Will Financial Counseling Hurt Your Credit Score?
Many people wonder if consulting with a financial counseling agency will affect their credit score. Your credit score is based on the information contained in your credit report. Simply obtaining counseling, whether it is for debt, housing or other financial issues, has no bearing on your credit score, it is not reported to the credit bureau.
What to Expect When You Schedule a Credit Report Review Session?
NFCC Certified Credit and Debt Counselors will provide you with a complete overview and understanding of what’s on your credit report, and give you feedback and guidance on ways to improve your credit worthiness. After completing a credit report review session you will have:
- A full understanding of how to interpret the information found on your credit report
- What your FICO® Score is used for
- Suggestions on how to use credit wisely to ensure your credit remains up-to-date.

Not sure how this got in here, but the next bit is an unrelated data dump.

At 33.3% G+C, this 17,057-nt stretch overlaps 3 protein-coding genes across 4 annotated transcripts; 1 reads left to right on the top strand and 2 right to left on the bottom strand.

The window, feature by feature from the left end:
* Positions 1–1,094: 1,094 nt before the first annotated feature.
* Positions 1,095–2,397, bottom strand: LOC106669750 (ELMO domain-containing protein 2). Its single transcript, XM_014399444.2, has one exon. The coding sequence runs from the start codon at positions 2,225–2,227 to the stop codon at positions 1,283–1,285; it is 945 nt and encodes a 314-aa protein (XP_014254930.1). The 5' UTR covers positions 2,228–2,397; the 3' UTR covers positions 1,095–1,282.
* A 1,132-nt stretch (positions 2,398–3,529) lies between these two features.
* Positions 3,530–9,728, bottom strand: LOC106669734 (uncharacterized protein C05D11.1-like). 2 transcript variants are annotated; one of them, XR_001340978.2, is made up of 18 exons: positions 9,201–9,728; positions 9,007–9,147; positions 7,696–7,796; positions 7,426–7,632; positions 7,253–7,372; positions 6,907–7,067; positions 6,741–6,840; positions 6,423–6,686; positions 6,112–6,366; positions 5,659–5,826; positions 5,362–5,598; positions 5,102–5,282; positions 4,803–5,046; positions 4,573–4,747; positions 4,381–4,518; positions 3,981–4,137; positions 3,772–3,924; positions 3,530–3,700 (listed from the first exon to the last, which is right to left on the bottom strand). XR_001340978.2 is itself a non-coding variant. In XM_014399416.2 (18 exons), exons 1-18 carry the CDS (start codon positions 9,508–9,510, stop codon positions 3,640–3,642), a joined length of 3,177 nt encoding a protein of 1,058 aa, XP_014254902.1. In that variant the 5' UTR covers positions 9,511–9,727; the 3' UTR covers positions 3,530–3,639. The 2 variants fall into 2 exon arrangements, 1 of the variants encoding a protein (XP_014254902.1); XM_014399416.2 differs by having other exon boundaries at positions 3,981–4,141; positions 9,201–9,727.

What is on my credit report?
The information included in your credit report includes:
- Identifying information, including your Social Security number, address, and date of birth are used to ensure the right information is matched with the right person. It can also help detect and prevent identity fraud.
- Employment history is a record of where you worked and for how long.
- Credit history details your current outstanding and closed credit cards and loans and how you’ve handled payments.
- Inquiries list shows who has requested your credit report.
- Public records provide information that includes collections accounts, bankruptcies, and late child support payments.
How am I scored?
Most lenders use a mathematical formula to generate a “score” to help them determine if you are a good credit risk. The most frequently used version is the FICO® Score created by Fair Isaac and Company. A FICO® Score is a snapshot of your credit risk picture at a particular point in time. FICO® Scores range between 300 and 850 with higher values indicating a lower risk to lenders. Bottom line. Pay your bills on time, and in full each month. The result? A higher credit score which equates to paying lower interest rates and keeping more money in your wallet.